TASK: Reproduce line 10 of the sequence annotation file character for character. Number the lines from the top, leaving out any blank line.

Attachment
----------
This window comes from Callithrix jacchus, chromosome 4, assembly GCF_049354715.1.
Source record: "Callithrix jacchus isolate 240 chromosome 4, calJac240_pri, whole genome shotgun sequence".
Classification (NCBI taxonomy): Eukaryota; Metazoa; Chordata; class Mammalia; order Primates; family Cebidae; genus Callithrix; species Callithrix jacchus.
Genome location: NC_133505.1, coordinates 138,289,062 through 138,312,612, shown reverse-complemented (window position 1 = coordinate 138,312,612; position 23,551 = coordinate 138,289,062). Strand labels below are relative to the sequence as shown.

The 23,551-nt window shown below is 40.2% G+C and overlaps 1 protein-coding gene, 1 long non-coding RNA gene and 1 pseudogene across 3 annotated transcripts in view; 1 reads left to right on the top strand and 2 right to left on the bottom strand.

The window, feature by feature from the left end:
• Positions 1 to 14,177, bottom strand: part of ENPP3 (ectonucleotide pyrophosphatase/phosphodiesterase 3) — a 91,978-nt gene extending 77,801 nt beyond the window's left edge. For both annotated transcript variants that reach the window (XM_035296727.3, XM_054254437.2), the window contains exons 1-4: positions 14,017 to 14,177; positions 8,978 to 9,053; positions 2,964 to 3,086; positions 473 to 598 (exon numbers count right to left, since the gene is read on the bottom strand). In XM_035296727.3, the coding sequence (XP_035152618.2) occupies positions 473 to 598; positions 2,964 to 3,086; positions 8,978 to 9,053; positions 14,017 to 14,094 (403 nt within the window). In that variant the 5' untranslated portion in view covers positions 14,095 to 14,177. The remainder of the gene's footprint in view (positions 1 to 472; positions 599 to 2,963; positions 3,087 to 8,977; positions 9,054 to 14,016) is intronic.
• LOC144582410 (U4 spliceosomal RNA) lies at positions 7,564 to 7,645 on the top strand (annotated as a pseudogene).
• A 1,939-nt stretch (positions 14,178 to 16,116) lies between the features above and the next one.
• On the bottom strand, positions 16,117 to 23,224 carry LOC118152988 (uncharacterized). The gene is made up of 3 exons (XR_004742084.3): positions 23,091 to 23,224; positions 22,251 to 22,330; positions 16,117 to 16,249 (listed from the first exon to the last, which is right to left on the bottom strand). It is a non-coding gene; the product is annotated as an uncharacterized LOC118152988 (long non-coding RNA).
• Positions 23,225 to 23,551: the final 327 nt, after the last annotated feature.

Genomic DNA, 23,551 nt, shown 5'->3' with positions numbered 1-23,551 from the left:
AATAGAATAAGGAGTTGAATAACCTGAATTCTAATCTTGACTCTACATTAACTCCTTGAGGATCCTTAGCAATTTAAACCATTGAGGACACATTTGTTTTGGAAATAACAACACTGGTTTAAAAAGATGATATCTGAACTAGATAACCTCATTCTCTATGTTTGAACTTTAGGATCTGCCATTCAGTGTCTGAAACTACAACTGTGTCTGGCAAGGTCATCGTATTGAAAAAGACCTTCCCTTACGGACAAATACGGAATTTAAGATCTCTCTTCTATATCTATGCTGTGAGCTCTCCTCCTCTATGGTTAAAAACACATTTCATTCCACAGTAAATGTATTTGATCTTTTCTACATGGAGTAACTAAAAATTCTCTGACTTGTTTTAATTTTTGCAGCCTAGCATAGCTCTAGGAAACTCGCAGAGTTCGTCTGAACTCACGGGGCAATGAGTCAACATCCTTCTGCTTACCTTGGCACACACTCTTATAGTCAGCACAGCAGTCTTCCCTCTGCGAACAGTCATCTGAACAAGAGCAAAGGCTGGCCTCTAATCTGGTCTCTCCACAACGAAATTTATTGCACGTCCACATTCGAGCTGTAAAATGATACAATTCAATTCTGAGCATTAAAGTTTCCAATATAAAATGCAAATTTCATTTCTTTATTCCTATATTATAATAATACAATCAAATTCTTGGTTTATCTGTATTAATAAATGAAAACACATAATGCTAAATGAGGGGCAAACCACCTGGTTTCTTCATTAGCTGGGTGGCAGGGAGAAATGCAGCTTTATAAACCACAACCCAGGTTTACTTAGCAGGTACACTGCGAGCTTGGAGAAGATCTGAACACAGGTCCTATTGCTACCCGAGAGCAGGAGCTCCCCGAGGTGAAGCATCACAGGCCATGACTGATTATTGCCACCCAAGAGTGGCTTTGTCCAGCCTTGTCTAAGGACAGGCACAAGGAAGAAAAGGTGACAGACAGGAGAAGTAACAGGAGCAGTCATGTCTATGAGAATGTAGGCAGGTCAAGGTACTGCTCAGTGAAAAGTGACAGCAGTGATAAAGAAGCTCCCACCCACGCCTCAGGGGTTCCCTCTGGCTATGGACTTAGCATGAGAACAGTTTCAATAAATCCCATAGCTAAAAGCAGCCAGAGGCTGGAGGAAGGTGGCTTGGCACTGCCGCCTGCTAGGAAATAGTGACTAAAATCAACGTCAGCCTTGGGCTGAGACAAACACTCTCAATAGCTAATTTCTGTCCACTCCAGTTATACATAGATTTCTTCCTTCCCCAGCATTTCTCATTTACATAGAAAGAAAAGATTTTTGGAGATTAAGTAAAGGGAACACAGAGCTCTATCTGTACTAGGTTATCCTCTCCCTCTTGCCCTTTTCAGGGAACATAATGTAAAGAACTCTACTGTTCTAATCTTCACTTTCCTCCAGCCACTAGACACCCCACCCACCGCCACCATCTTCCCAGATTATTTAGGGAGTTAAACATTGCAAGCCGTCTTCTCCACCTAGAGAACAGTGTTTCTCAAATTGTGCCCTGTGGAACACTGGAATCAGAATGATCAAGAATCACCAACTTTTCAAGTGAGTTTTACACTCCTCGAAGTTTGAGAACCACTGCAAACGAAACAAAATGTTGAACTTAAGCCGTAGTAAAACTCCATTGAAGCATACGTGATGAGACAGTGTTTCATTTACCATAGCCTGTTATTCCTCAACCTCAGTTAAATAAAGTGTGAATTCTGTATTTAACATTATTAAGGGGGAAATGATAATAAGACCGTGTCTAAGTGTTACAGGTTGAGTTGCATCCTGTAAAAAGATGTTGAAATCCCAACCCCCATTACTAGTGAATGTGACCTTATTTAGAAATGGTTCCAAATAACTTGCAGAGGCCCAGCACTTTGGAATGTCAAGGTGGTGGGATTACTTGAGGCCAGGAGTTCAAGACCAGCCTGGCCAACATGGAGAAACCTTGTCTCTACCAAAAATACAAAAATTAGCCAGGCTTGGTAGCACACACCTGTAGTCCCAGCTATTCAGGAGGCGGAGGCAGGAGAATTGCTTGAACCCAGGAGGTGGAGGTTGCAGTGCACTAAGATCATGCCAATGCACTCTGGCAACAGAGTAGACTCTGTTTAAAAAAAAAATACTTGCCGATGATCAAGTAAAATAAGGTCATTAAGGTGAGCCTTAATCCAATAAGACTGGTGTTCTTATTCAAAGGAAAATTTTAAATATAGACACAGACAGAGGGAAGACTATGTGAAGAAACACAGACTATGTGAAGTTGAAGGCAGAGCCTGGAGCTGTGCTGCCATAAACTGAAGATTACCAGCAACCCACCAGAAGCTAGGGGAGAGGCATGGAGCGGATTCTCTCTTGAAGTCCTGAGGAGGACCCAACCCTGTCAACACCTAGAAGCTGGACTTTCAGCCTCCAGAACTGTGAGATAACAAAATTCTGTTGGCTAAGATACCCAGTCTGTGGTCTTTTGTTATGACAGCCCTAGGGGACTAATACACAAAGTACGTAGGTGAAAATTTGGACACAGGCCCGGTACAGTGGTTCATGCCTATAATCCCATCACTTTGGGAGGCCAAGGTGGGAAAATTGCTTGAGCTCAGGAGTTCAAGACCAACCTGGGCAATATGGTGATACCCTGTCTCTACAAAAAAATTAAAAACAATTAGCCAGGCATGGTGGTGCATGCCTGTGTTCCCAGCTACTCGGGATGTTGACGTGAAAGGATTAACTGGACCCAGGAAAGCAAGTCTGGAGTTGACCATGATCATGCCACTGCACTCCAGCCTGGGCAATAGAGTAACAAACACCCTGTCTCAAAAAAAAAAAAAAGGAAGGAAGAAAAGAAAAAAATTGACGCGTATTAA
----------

• On the bottom strand, positions 16,117 to 23,224 carry LOC118152988 (uncharacterized). The gene is made up of 3 exons (XR_004742084.3): positions 23,091 to 23,224; positions 22,251 to 22,330; positions 16,117 to 16,249 (listed from the first exon to the last, which is right to left on the bottom strand). It is a non-coding gene; the product is annotated as an uncharacterized LOC118152988 (long non-coding RNA).